Date of Award
Medical Doctor (MD)
Objective:The aim of this study is to investigate sociodemographic characteristics and comorbidities associated with hospitalization and clinical outcomes among veterans diagnosed with COVID-19 infection. Methods: A chart review of veterans diagnosed with COVID-19 in six states of New England region (Connecticut, Maine, Massachusetts, New Hampshire, Rhode Island, and Vermont) was performed using the veterans Affairs healthcare system electronic medical record. Relevant sociodemographic information and comorbidities were extracted. Data on the clinical course including treatment and outcomes among hospitalized patients were collected. Univariate and multivariate analyses were conducted to determine risk factors associated with hospitalization, ICU admission and length of stay. In the outpatient setting, analyses were performed on outcomes including recovery from illness and time to recovery. Addresses were geocoded using the Census Bureau Lookup Tool. For Veterans residing in Connecticut, geographic characteristics such as neighborhood socioeconomic status, and their association with relevant outcomes were analyzed. Statistical analyses were performed using STATA. Results: A total of 214 veterans with confirmed COVID-19 infection were identified: 62 were hospitalized and 152 remained in the outpatient setting. In univariate analyses, age, BMI over 30, chronic heart disease, type II diabetes mellitus and COPD were predictors of hospitalization. After adjusting for covariates, increased age (OR:1.1 95% C.I (1.06 - 1.14) and COPD (OR: 2.8 95% C.I (0.97 – 8.1) were associated with an increased odd of hospitalization with COVID-19 infection. Patients with Type II diabetes mellitus were less likely to be hospitalized (OR:0,14 95% C.I: 0.04-0.46). ICU admission was associated with male gender, immunosuppression, and chronic liver disease. Chronic liver disease was the only significant predictor of length of stay. Overall, 6% of patients died during the study period. Among hospitalized patients, the mortality rate was 17%. In the outpatient setting, older age and chronic heart disease were significantly associated with prolonged time to recovery. Neighborhood socioeconomic scores were higher among hospitalized patients, but was not significantly associated with hospitalization after adjusting for age.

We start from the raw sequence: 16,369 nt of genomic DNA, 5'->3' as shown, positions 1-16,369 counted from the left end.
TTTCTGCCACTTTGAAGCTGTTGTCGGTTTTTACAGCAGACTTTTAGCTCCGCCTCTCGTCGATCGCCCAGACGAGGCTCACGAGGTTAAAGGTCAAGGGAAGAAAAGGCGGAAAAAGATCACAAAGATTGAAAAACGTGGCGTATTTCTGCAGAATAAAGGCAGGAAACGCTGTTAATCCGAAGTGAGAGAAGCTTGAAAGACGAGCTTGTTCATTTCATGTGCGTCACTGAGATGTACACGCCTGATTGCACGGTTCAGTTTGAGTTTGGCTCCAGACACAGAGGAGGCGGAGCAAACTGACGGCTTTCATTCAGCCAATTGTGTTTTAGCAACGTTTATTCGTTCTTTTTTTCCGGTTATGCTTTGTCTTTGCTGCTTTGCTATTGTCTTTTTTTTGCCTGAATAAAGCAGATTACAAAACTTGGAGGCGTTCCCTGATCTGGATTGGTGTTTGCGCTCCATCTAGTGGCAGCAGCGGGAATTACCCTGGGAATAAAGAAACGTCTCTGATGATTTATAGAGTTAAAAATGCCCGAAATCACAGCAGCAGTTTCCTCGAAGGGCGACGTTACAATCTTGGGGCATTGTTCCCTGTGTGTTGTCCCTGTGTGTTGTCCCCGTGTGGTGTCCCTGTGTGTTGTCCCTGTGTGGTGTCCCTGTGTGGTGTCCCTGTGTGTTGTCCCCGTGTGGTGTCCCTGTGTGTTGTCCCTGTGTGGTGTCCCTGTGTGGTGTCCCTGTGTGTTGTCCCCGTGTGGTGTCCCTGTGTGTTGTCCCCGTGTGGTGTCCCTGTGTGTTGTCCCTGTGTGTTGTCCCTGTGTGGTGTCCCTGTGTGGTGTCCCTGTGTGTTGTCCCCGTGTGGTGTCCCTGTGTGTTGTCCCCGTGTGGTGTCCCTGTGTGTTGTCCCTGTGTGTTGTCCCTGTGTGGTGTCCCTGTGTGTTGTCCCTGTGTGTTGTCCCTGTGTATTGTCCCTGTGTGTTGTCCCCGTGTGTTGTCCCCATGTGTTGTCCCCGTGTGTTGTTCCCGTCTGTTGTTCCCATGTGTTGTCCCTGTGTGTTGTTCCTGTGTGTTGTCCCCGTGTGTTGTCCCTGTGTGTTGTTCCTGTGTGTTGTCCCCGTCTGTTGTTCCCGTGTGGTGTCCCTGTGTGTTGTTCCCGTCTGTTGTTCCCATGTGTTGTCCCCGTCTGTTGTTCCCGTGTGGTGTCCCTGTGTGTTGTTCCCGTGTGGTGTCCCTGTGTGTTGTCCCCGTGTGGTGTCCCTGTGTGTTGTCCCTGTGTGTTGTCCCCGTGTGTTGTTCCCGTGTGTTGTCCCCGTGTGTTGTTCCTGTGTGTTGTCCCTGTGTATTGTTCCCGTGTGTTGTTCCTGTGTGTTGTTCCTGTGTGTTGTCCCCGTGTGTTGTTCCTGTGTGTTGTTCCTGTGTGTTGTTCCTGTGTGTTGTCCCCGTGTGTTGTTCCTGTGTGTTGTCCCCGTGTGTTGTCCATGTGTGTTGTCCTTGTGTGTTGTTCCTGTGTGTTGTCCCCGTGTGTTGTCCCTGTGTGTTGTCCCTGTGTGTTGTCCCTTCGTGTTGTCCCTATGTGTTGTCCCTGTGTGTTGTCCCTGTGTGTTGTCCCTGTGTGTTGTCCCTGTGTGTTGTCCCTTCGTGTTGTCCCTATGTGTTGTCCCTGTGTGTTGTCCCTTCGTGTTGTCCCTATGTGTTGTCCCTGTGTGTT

Discussion/Conclusion:This study identified several risk factors associated with poor clinical outcomes among veterans diagnosed with COVID-19. We found that old age, COPD and diabetic status were significant predictors of hospitalization from SARS-CoV-2 among veterans, in univariate and multivariate analyses. All factors considered, age was the leading predictor of clinical outcomes, the risk of hospitalization increasing by 10% with each one-yea increase in age and time to recovery increased by 0.1 days for every one-year increase in age in the outpatient setting. Adverse outcomes, such as ICU admission, were associated with male gender, immunosuppression and chronic liver disease. While hospitalizations were higher among patients from socioeconomically advantaged backgrounds in univariate analysis, this association was no longer present when adjusted for age. When NSES was classified in terciles, patients living in highest NSES neighborhoods were most likely to be hospitalized after adjusting for age.
Sallah, Ya Haddy, "Abstract Sociodemographic, Comorbid And Geographic Determinants Of Covid-19 Outcomes In New England Veterans" (2021). Yale Medicine Thesis Digital Library. 4028.